The IRS did not dispute the fact that Mrs. Gragg was a qualified real estate professional in both 2006 and 2007. However, the Service disallowed the losses based on the fact that Mrs. Gragg did not materially participate in the particular rental activities that generated those rental losses. As a result, the District Court for the Northern District of California agreed with the IRS, concluding that Mrs. Gragg’s work as a real estate agent and her ownership of rental real estate were separate and distinct activities that cannot be considered together.The Hurdles

It is not surprising that the IRS audited the Graggs’ returns. In recent years, the Service has a track record of examining the returns of would-be qualified real estate professionals.

In this case (like so many others), Mrs. Gragg provided the court with her estimates of the amount of time she spent on the couples’ rental activities. Since the hours she spent on the rental activities were “overall” estimates rather than contemporaneous time logs and calendars, the court agreed with the IRS that Mrs. Gragg’s estimates were not a “reasonable means” of documenting her material participation in the rental activities.

Adding Insult to Injury

Even if Mrs. Gragg’s participation in the rental activities had exceeded 750 hours in a year, the Graggs would have been required to make a “grouping” election under IRC sec. 469(c)(7)(A)(ii) to treat the two separate real estate rental properties as one “activity.” As a result, the court held that the two rental properties should be treated as separate activities for tax purposes.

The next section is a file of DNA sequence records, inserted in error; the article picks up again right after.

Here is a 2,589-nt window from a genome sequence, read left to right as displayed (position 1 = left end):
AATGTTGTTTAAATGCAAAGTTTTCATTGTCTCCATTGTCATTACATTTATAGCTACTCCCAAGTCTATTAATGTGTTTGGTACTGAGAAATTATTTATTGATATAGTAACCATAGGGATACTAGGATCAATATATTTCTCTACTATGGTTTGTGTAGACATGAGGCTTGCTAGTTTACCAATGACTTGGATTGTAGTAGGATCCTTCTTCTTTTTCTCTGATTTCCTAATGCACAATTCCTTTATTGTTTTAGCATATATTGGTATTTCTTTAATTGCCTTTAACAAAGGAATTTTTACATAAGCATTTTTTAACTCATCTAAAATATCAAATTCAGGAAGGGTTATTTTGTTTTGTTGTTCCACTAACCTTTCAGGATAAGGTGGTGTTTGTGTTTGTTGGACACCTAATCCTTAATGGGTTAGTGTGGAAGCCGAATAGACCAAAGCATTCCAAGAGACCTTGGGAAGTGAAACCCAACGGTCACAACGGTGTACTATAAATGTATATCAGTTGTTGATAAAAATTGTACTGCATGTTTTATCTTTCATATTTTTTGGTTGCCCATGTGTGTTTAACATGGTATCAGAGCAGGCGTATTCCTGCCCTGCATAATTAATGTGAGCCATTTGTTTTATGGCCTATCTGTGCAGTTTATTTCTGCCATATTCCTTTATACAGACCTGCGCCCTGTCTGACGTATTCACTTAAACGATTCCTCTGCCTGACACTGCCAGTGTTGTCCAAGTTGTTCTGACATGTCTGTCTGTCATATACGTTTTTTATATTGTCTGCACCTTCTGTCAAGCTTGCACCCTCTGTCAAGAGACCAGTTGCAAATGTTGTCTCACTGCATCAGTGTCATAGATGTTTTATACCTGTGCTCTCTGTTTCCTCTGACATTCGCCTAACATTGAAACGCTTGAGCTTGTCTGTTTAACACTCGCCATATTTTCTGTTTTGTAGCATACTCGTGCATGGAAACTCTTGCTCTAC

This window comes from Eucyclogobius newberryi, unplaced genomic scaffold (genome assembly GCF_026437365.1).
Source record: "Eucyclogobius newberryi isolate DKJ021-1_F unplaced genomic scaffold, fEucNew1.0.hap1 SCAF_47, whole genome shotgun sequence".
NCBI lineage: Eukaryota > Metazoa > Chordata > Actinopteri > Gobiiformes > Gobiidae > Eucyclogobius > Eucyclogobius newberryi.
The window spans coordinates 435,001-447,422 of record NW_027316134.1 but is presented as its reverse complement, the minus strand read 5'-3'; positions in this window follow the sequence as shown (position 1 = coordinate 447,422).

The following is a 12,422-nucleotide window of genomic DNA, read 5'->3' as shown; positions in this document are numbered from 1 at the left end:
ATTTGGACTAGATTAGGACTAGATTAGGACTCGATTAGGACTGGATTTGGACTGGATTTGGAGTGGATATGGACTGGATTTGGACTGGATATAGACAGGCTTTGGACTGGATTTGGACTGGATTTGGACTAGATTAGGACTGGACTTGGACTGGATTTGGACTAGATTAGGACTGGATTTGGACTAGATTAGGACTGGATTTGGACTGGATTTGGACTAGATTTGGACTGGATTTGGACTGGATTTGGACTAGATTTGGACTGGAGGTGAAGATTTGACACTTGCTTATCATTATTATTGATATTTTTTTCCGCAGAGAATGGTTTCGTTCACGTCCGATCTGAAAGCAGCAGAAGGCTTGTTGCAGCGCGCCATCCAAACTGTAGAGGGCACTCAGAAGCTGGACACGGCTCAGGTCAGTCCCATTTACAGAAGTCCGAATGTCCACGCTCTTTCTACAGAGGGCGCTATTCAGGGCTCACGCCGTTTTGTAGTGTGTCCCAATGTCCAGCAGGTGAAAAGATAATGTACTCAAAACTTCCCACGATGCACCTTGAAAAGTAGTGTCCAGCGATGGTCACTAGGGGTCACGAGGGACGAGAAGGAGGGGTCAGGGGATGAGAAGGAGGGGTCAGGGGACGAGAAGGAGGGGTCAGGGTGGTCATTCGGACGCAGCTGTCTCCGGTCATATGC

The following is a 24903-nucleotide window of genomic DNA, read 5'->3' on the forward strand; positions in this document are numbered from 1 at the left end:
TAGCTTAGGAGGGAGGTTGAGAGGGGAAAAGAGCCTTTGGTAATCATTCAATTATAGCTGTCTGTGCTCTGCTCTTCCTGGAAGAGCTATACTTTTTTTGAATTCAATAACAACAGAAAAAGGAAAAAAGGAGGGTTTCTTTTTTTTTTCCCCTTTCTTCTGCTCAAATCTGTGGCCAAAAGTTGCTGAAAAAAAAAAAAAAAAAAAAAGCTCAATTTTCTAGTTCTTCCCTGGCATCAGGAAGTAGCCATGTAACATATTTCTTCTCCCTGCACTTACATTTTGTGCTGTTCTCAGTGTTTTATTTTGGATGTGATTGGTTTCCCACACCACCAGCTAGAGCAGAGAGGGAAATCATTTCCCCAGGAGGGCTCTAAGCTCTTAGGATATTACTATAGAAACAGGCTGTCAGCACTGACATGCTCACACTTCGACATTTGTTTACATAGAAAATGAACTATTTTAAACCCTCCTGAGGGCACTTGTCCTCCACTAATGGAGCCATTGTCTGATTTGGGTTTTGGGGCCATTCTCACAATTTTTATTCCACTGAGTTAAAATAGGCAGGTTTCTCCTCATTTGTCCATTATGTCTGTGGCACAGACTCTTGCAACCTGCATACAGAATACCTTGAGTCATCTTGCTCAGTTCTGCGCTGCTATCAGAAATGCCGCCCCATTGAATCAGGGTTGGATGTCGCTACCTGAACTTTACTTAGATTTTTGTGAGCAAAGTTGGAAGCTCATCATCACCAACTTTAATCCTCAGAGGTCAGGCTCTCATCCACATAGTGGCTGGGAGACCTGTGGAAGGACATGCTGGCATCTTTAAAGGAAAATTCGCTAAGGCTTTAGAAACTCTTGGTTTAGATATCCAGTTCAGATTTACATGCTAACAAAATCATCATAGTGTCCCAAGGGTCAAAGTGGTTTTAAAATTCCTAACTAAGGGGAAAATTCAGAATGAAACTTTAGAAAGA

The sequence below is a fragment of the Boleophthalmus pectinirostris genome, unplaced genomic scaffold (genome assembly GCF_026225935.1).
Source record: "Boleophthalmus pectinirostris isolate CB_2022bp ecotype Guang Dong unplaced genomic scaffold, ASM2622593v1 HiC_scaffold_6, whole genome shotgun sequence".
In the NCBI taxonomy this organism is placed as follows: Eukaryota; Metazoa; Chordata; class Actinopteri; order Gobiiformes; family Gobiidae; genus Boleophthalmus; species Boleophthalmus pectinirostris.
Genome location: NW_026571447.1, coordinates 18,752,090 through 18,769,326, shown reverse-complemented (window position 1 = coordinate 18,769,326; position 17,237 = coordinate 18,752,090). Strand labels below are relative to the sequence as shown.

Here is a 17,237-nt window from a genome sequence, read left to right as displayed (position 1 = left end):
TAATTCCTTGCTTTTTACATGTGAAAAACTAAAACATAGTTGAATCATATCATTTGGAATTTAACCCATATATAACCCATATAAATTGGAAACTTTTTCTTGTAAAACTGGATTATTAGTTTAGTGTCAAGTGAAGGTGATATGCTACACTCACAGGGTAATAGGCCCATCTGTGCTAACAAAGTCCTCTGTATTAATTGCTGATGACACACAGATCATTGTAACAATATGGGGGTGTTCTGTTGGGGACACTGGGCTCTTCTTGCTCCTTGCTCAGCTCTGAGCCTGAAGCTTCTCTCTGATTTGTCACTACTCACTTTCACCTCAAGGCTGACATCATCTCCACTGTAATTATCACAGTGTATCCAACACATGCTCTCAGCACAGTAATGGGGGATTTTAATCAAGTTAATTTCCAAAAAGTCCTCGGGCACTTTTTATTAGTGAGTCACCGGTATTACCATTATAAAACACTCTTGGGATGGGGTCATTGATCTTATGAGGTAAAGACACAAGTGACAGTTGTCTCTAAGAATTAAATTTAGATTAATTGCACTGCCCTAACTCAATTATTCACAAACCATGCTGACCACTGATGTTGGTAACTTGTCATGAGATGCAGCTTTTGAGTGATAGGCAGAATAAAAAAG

The Bottom Line

With situations like the Graggs, it has become commonplace for the IRS to disallow the deduction of real estate rental losses. Court decisions in the past several years have upheld the Service’s insistence on contemporaneous substantiation to prove material participation in real estate rental activities.

As a result, those taxpayers who are considering treating their rental losses (or, in 2013 and forward, their rental gains) as non-passive should be certain they have appropriate records and, if necessary, have made a grouping election. As always, it makes sense to discuss these situations with your tax advisor prior to filing any tax return involving real estate rental activities.

Upcoming EisnerAmper Real Estate Private Equity Summit Featured in Real Estate Weekly

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The second annual EisnerAmper Real Estate Private Equity Summit will take place on October 1st in New York. Organizers expect more than 500 real estate investors, owners, and industry leaders to come together once again at the McGraw-Hill Conference Center to hear from real estate and private equity speakers, including Keynote Sam Zell, chairman of Equity Group Investments. Real Estate Weekly just covered the all-day event on their website. Find out more about our event here.